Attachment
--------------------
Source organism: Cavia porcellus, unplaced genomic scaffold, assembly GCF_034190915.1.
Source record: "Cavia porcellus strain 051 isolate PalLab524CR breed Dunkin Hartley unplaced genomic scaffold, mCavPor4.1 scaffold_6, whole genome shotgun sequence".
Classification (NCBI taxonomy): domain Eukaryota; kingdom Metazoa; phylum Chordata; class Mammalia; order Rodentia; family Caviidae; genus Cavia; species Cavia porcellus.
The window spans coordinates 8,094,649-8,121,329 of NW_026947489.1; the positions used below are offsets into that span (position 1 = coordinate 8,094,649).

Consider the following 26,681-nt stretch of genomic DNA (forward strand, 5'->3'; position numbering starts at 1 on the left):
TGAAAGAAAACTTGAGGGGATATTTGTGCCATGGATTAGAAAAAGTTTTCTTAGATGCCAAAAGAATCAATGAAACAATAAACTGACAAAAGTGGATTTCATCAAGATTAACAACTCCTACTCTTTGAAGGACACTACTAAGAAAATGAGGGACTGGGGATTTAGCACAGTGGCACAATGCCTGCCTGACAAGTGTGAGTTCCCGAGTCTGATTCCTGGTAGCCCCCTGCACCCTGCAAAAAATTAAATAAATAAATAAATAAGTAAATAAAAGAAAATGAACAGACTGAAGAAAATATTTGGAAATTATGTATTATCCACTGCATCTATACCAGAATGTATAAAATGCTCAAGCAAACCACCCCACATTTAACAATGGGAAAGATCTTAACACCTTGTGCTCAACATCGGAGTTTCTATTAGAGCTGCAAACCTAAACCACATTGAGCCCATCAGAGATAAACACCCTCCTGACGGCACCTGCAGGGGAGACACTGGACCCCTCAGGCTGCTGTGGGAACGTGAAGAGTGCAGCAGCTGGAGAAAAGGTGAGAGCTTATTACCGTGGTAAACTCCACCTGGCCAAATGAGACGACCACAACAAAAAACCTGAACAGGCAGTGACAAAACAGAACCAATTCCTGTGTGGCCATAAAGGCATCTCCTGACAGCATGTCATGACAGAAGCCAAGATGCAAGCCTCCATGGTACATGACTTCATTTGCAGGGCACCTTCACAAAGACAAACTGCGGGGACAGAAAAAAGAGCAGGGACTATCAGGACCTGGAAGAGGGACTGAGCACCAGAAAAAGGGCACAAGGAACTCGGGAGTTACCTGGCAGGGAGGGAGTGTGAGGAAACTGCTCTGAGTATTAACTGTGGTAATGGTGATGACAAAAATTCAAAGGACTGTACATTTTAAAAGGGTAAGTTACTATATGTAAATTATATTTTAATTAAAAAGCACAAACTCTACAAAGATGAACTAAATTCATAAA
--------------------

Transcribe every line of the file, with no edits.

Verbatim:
Source organism: Cavia porcellus, unplaced genomic scaffold, assembly GCF_034190915.1.
Source record: "Cavia porcellus strain 051 isolate PalLab524CR breed Dunkin Hartley unplaced genomic scaffold, mCavPor4.1 scaffold_6, whole genome shotgun sequence".
Classification (NCBI taxonomy): domain Eukaryota; kingdom Metazoa; phylum Chordata; class Mammalia; order Rodentia; family Caviidae; genus Cavia; species Cavia porcellus.
The window spans coordinates 8,094,649-8,121,329 of NW_026947489.1; the positions used below are offsets into that span (position 1 = coordinate 8,094,649).

Consider the following 26,681-nt stretch of genomic DNA (forward strand, 5'->3'; position numbering starts at 1 on the left):
TGAAAGAAAACTTGAGGGGATATTTGTGCCATGGATTAGAAAAAGTTTTCTTAGATGCCAAAAGAATCAATGAAACAATAAACTGACAAAAGTGGATTTCATCAAGATTAACAACTCCTACTCTTTGAAGGACACTACTAAGAAAATGAGGGACTGGGGATTTAGCACAGTGGCACAATGCCTGCCTGACAAGTGTGAGTTCCCGAGTCTGATTCCTGGTAGCCCCCTGCACCCTGCAAAAAATTAAATAAATAAATAAATAAGTAAATAAAAGAAAATGAACAGACTGAAGAAAATATTTGGAAATTATGTATTATCCACTGCATCTATACCAGAATGTATAAAATGCTCAAGCAAACCACCCCACATTTAACAATGGGAAAGATCTTAACACCTTGTGCTCAACATCGGAGTTTCTATTAGAGCTGCAAACCTAAACCACATTGAGCCCATCAGAGATAAACACCCTCCTGACGGCACCTGCAGGGGAGACACTGGACCCCTCAGGCTGCTGTGGGAACGTGAAGAGTGCAGCAGCTGGAGAAAAGGTGAGAGCTTATTACCGTGGTAAACTCCACCTGGCCAAATGAGACGACCACAACAAAAAACCTGAACAGGCAGTGACAAAACAGAACCAATTCCTGTGTGGCCATAAAGGCATCTCCTGACAGCATGTCATGACAGAAGCCAAGATGCAAGCCTCCATGGTACATGACTTCATTTGCAGGGCACCTTCACAAAGACAAACTGCGGGGACAGAAAAAAGAGCAGGGACTATCAGGACCTGGAAGAGGGACTGAGCACCAGAAAAAGGGCACAAGGAACTCGGGAGTTACCTGGCAGGGAGGGAGTGTGAGGAAACTGCTCTGAGTATTAACTGTGGTAATGGTGATGACAAAAATTCAAAGGACTGTACATTTTAAAAGGGTAAGTTACTATATGTAAATTATATTTTAATTAAAAAGCACAAACTCTACAAAGATGAACTAAATTCATAAA